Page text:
“The idea is to make a broader restructuring of debt,” Fernandez told reporters today in Berlin after meeting German Chancellor Angela Merkel. “Argentina has always been willing to pay its debts.”
Argentina owes the Paris Club, an informal association of creditors that includes the U.S., Germany and Japan, about $6.7 billion in defaulted debt. In June, the government of South America’s second-biggest economy restructured $12.2 billion in bonds that were held out from a 2005 exchange. The country defaulted on $95 billion in bonds in late 2001.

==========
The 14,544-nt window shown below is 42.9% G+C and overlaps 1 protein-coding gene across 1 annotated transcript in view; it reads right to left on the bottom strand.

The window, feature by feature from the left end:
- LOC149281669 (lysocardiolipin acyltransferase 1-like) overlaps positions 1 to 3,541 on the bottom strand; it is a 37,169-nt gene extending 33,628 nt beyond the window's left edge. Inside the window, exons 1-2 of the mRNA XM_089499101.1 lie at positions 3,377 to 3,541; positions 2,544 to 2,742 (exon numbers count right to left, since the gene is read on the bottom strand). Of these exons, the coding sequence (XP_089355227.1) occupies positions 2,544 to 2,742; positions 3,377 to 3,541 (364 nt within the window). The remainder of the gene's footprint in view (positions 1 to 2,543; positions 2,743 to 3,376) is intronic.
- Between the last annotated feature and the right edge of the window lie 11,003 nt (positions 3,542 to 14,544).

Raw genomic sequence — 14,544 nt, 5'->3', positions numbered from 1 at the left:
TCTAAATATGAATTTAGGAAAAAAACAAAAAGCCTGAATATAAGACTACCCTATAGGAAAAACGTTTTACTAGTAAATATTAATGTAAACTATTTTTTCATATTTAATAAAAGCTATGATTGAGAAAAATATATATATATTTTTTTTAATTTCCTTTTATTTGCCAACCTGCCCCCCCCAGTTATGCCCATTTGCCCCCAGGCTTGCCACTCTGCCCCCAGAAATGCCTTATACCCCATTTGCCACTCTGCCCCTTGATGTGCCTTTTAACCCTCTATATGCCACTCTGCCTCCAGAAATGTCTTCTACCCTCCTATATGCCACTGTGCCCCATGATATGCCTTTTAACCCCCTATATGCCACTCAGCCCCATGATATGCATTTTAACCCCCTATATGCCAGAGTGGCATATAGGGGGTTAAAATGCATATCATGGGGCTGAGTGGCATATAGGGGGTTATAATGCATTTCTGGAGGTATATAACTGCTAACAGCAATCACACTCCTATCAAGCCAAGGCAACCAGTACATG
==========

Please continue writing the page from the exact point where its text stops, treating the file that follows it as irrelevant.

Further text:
Settling with the Paris Club will give foreign companies access to government credit to finance investments in Argentina, Economy Minister Amado Boudou said in an April 14 interview. Boudou said resolving the Paris Club debts would be the country’s next step after the June exchange.
Fernandez said any accord with the Paris Club should include a discussion about the investments that European companies make in Argentina and the fiscal benefits and loans that they get from the country. Foreign Minister Hector Timerman said July 30 that the country wants an accord with the club without oversight from the International Monetary Fund.
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